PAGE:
4 C's OF DIAMONDS

Value can vary greatly from one diamond to another. This value is determined based on the four Cs: Cut, color, clarity, and carat weight.

RARITY AND BEAUTY

All gem-quality diamonds are rare, taking billions of years for nature to form them. The journey from the mine to you is long and arduous. While the four C's information helps you to identify the quality of the diamond you are purchasing, it is the combination of these four characteristics which determine a diamond's rarity. If you imagine a four-sided pyramid, with each side being a diamond characteristic—the more readily available diamonds form the base of the pyramid while the rarest diamonds are at the top. Keep this pyramid in mind when you are selecting your diamond. Your selection of characteristics will determine rarity and value. And remember—beauty is in the eye of the beholder. A diamond can only be truly perfect if you think it is beautifully perfect for you.

CUT

When people think of cut, they often think it’s the shape of the diamond. But, it’s about how light is returned due to a diamond’s facets. Cut is responsible for brilliance, fire, and scintillation of a diamond.

Brilliance is the combination of all of the white light reflected from the surface and the inside of the a diamond

Fire are flashes of color you see in a polished diamond

Scintillation are flashes of light you see when the diamond, the light, or the observer moves

For the best results, proportions of its facets, symmetry, the relationship of its weight to its diameter, girdle thickness, and quality of its polish have to come together in just the right way.

 

 

COLOR

A diamond’s color is measured using the GIA® D-to-Z diamond color grading system. This system is the most widely accepted for grading. All diamonds are evaluated based on the absence of color.

No hue = higher value

This lack of color is measured in degrees based on comparisons with master stones, made while viewing under controlled lighting and conditions. This means that regardless of where in the world the diamond is graded it will be under the same conditions and should receive the same grade. These color distinctions are invisible to the untrained eye and should be left to a trained diamond grader.

 

 

 

CLARITY

Just as a diamond’s color is graded on the absence of color, the diamond’s clarity is graded on the absence of inclusions and blemishes.

Internal characteristics = Inclusions

External characteristics = blemishes

Most are smaller than can be seen by the unaided eye. And, accurate assessment is of utmost importance. So, trained diamond graders evaluate the quantity, size, relief, nature, position of these characteristics, and how they affect the appearance of the diamond.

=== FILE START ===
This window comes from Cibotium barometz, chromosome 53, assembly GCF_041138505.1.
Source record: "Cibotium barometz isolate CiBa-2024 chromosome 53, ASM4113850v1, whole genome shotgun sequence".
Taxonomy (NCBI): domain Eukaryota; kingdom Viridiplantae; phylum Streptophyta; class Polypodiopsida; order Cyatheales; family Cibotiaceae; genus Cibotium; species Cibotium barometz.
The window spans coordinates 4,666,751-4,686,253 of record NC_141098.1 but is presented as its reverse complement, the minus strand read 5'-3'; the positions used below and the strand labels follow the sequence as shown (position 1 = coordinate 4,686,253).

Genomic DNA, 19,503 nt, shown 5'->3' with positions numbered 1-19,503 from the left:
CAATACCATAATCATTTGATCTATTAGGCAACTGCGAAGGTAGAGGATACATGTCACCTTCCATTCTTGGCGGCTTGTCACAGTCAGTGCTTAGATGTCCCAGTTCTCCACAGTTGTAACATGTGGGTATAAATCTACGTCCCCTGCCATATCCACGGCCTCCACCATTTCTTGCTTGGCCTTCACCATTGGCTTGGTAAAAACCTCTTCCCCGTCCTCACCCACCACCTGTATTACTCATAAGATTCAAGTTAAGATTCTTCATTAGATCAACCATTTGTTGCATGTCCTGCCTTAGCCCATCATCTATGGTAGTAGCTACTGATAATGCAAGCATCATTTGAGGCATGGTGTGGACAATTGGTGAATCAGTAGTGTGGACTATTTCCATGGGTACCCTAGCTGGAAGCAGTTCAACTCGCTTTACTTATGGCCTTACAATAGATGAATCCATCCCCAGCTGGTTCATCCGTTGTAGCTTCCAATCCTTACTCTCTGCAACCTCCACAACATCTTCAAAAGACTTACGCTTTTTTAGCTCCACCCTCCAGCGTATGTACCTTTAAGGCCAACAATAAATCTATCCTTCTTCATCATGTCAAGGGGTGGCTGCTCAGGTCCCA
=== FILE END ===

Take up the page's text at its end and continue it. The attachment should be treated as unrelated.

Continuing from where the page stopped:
FL, IF Diamonds

Flawless: No internal or external flaws Internally Flawless: No internal flaws

VVS1, VVS2 Diamonds

Very, very slightly included: Very difficult to see inclusions under 10X magnification

VS1, VS2 Diamonds

Very, slightly included: Inclusions are not typically visible to the unaided eye

SI1, SI2 Diamonds

Slightly included: Inclusions are visible under 10X magnification and may be visible with the unaided eye

I1, I2, I3 Diamonds

Included: Inclusions are visible with the unaided eye

 

What Characteristics are Plotted?

When plotting the diamond, each category of clarity characteristics is assigned a color. The colors and markings will help you identify each type of characteristic:

  • Red: indicates most inclusions
  • Red and green: when used together indicate cavities, indented naturals, knots, etch channels and laser drill-holes
  • Green: indicates naturals
  • Black: indicates extra facets

Here is a list of the characteristics that may appear on a plotting diagram by GIA, along with their corresponding symbols:

 

 

CARAT WEIGHT

In addition to color, cut, and clarity, carat weight directly correlates to price of the diamond. This happens because the supply is low (larger = rarer) and demand is high (larger = more popular).

1 Carat = 200 milligrams

1 Point = 0.01 carat = 1/100 of a carat

Diamonds of equal weight are not necessarily the same size. Different proportions and depths will result in different size and weight combinations.

 

\

 

 

HOW DID THE GIA CLARITY SCALE COME TO BE?

 

Like the color scale, GIA’s clarity grading system developed because jewelers were using terms that could be misinterpreted, “loupe clean” or “piqué.” Today, even if you buy a diamond somewhere else in the world, the jeweler will most likely use terms like VVS1 or SI2, even if his or her language is French or Japanese instead of English.

 

Sale

Unavailable

Sold Out

Shopify secure badge